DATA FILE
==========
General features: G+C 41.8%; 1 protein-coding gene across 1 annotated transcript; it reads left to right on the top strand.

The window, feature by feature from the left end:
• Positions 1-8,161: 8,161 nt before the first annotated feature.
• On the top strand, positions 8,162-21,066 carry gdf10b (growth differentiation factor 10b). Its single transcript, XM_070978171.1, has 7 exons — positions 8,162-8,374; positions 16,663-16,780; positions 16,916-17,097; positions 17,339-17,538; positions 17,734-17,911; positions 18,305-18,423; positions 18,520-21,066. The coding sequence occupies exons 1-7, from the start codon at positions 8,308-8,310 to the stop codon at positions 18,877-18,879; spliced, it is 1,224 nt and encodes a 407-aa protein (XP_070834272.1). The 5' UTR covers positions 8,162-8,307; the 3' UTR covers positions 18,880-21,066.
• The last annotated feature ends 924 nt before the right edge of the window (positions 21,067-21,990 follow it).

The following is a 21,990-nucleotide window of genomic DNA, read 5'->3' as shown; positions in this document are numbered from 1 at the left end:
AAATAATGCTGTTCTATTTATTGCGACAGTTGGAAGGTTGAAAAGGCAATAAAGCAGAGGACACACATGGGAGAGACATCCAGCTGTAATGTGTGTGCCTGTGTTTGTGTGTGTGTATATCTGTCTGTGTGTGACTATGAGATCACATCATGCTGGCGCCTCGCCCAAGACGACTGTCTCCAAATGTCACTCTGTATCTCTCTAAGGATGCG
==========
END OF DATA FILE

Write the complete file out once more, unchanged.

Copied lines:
General features: G+C 41.8%; 1 protein-coding gene across 1 annotated transcript; it reads left to right on the top strand.

The window, feature by feature from the left end:
• Positions 1-8,161: 8,161 nt before the first annotated feature.
• On the top strand, positions 8,162-21,066 carry gdf10b (growth differentiation factor 10b). Its single transcript, XM_070978171.1, has 7 exons — positions 8,162-8,374; positions 16,663-16,780; positions 16,916-17,097; positions 17,339-17,538; positions 17,734-17,911; positions 18,305-18,423; positions 18,520-21,066. The coding sequence occupies exons 1-7, from the start codon at positions 8,308-8,310 to the stop codon at positions 18,877-18,879; spliced, it is 1,224 nt and encodes a 407-aa protein (XP_070834272.1). The 5' UTR covers positions 8,162-8,307; the 3' UTR covers positions 18,880-21,066.
• The last annotated feature ends 924 nt before the right edge of the window (positions 21,067-21,990 follow it).

The following is a 21,990-nucleotide window of genomic DNA, read 5'->3' as shown; positions in this document are numbered from 1 at the left end:
AAATAATGCTGTTCTATTTATTGCGACAGTTGGAAGGTTGAAAAGGCAATAAAGCAGAGGACACACATGGGAGAGACATCCAGCTGTAATGTGTGTGCCTGTGTTTGTGTGTGTGTATATCTGTCTGTGTGTGACTATGAGATCACATCATGCTGGCGCCTCGCCCAAGACGACTGTCTCCAAATGTCACTCTGTATCTCTCTAAGGATGCG